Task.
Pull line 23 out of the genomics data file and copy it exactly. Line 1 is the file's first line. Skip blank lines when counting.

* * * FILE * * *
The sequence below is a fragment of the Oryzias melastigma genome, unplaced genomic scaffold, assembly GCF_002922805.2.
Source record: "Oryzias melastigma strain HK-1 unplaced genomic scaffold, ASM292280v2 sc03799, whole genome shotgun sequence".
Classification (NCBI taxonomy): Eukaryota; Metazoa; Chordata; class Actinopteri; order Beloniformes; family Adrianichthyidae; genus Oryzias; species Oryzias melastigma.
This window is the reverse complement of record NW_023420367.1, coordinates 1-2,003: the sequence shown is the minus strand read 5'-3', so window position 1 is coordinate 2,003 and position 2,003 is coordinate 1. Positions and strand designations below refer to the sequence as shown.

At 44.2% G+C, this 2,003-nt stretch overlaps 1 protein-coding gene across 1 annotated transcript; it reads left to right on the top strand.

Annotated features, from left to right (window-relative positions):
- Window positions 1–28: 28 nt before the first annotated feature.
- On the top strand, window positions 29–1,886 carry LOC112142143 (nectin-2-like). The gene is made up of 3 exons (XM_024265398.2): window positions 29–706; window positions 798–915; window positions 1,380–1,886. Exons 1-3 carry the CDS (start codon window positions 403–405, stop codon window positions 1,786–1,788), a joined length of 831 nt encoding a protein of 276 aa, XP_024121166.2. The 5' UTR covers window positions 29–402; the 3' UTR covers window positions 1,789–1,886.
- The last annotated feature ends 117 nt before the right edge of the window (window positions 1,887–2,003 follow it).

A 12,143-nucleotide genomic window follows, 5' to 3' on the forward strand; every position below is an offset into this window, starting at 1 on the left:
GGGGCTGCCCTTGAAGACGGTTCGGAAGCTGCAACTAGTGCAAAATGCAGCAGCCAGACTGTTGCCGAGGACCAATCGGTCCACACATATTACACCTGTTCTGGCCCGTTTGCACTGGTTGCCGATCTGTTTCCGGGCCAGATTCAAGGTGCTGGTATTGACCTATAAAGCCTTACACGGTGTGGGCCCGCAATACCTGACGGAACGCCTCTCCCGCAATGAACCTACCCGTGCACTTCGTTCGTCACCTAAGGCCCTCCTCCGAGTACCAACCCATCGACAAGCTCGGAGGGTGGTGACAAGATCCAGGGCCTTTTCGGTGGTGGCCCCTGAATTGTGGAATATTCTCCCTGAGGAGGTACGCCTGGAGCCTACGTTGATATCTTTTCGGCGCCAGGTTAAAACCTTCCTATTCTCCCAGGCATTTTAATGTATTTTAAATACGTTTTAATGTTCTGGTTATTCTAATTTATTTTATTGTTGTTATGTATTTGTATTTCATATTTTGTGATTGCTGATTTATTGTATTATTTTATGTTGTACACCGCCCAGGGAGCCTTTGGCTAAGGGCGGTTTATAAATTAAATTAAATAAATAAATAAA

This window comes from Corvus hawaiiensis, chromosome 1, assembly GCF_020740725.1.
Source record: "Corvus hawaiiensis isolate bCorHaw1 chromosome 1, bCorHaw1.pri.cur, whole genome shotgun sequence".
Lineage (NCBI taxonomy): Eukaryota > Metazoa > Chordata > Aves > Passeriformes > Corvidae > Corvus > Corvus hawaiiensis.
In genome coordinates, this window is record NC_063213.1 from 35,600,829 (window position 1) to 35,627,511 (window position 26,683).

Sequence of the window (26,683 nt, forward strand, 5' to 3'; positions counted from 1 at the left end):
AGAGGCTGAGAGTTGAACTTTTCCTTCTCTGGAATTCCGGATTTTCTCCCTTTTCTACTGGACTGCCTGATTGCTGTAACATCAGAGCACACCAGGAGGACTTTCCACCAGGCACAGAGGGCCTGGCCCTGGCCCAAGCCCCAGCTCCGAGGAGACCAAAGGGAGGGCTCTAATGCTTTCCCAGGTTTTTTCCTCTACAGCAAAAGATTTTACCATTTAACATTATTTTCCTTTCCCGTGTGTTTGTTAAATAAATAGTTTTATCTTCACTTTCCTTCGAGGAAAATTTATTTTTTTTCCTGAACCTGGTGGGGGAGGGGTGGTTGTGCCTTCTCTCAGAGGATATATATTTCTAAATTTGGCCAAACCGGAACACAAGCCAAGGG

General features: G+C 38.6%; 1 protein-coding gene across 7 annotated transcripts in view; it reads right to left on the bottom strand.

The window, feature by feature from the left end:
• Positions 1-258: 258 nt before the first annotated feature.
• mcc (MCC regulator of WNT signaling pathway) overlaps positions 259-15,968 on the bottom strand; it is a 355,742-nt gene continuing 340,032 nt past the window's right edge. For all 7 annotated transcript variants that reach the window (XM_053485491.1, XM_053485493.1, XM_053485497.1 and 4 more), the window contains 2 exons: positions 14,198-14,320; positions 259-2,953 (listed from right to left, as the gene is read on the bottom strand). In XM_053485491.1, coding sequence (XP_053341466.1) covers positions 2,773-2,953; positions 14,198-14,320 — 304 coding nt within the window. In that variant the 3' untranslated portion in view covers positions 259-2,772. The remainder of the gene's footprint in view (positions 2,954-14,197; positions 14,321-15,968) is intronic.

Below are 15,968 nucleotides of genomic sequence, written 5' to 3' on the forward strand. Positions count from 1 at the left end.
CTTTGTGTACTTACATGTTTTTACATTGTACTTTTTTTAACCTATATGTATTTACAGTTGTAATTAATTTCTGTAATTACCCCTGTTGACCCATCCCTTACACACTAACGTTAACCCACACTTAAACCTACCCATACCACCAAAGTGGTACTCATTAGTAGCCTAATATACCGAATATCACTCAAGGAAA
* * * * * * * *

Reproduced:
CTTTGTGTACTTACATGTTTTTACATTGTACTTTTTTTAACCTATATGTATTTACAGTTGTAATTAATTTCTGTAATTACCCCTGTTGACCCATCCCTTACACACTAACGTTAACCCACACTTAAACCTACCCATACCACCAAAGTGGTACTCATTAGTAGCCTAATATACCGAATATCACTCAAGGAAA